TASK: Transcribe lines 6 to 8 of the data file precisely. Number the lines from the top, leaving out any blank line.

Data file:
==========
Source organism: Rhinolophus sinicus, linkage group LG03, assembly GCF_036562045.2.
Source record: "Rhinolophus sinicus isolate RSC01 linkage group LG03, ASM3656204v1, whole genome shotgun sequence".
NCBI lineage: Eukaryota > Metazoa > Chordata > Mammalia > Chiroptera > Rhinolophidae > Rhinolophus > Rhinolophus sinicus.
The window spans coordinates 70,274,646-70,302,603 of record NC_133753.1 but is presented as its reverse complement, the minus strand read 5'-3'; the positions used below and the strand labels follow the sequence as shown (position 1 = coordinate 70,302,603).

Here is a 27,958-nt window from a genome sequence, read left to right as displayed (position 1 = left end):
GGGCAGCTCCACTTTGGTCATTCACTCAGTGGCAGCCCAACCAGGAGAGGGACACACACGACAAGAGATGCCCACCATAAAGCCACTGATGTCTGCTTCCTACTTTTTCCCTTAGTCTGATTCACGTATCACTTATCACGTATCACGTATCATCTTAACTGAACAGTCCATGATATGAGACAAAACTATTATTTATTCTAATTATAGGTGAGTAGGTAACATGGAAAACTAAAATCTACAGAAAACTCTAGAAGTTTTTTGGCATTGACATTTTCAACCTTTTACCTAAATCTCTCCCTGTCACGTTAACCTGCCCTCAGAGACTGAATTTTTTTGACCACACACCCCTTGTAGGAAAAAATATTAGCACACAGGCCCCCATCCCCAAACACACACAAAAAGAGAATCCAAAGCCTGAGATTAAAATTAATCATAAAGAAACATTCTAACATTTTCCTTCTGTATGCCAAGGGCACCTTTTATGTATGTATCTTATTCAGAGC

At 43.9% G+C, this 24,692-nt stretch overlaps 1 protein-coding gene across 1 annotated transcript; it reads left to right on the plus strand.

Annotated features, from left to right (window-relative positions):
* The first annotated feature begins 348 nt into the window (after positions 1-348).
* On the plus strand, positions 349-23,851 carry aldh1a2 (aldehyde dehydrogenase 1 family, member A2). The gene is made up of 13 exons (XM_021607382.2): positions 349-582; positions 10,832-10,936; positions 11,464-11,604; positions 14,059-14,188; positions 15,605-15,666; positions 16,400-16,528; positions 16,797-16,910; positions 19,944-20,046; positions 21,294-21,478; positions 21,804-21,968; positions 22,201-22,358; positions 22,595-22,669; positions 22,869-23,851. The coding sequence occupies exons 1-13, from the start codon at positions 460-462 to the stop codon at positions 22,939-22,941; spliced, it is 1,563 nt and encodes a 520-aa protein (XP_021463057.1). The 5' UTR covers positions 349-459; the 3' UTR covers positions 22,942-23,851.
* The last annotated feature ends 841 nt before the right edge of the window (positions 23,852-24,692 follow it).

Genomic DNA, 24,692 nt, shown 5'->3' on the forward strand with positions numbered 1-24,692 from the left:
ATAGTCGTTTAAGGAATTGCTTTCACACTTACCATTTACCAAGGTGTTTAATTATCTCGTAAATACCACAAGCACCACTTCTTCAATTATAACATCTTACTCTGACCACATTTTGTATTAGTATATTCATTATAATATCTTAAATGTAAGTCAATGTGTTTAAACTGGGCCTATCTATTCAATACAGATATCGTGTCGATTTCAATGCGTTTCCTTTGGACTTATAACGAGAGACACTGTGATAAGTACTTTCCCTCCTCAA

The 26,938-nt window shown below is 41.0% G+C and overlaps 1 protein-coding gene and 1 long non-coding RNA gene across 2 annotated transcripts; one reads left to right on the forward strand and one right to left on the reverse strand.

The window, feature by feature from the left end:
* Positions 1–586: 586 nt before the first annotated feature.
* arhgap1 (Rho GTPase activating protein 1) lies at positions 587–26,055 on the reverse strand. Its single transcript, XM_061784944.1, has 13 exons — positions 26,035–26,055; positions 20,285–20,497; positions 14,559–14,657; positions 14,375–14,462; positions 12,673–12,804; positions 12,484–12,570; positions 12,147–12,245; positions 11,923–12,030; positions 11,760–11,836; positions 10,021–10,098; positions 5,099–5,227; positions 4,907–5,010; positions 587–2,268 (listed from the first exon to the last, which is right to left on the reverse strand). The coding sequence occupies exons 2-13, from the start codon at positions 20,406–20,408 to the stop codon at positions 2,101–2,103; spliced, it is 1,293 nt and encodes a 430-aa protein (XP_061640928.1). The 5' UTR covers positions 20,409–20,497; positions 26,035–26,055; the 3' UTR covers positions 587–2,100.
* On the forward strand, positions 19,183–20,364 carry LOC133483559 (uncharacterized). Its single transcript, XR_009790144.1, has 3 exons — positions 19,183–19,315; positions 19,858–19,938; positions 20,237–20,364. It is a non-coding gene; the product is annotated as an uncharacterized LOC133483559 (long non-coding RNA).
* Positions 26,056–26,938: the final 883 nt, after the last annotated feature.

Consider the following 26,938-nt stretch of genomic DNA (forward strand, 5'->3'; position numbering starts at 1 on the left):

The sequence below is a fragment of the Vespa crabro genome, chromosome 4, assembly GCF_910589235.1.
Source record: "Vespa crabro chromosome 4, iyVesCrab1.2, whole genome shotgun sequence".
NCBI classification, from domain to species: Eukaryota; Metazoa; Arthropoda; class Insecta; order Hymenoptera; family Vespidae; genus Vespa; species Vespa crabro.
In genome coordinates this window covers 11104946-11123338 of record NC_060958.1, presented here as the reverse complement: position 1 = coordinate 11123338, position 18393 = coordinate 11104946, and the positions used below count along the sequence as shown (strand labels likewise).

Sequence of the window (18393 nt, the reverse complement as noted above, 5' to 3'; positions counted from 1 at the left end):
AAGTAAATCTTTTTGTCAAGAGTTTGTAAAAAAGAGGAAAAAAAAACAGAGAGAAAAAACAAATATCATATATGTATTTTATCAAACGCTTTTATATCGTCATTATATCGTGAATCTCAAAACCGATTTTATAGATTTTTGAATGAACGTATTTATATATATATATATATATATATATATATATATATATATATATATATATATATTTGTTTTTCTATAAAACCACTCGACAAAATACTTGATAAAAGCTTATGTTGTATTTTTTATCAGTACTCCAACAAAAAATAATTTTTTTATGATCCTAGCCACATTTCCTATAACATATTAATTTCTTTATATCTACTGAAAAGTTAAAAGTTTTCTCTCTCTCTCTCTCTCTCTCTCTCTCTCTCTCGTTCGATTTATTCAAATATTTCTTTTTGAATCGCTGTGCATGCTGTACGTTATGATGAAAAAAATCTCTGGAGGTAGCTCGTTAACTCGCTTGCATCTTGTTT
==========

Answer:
GGGCAGCTCCACTTTGGTCATTCACTCAGTGGCAGCCCAACCAGGAGAGGGACACACACGACAAGAGATGCCCACCATAAAGCCACTGATGTCTGCTTCCTACTTTTTCCCTTAGTCTGATTCACGTATCACTTATCACGTATCACGTATCATCTTAACTGAACAGTCCATGATATGAGACAAAACTATTATTTATTCTAATTATAGGTGAGTAGGTAACATGGAAAACTAAAATCTACAGAAAACTCTAGAAGTTTTTTGGCATTGACATTTTCAACCTTTTACCTAAATCTCTCCCTGTCACGTTAACCTGCCCTCAGAGACTGAATTTTTTTGACCACACACCCCTTGTAGGAAAAAATATTAGCACACAGGCCCCCATCCCCAAACACACACAAAAAGAGAATCCAAAGCCTGAGATTAAAATTAATCATAAAGAAACATTCTAACATTTTCCTTCTGTATGCCAAGGGCACCTTTTATGTATGTATCTTATTCAGAGC

At 43.9% G+C, this 24,692-nt stretch overlaps 1 protein-coding gene across 1 annotated transcript; it reads left to right on the plus strand.

Annotated features, from left to right (window-relative positions):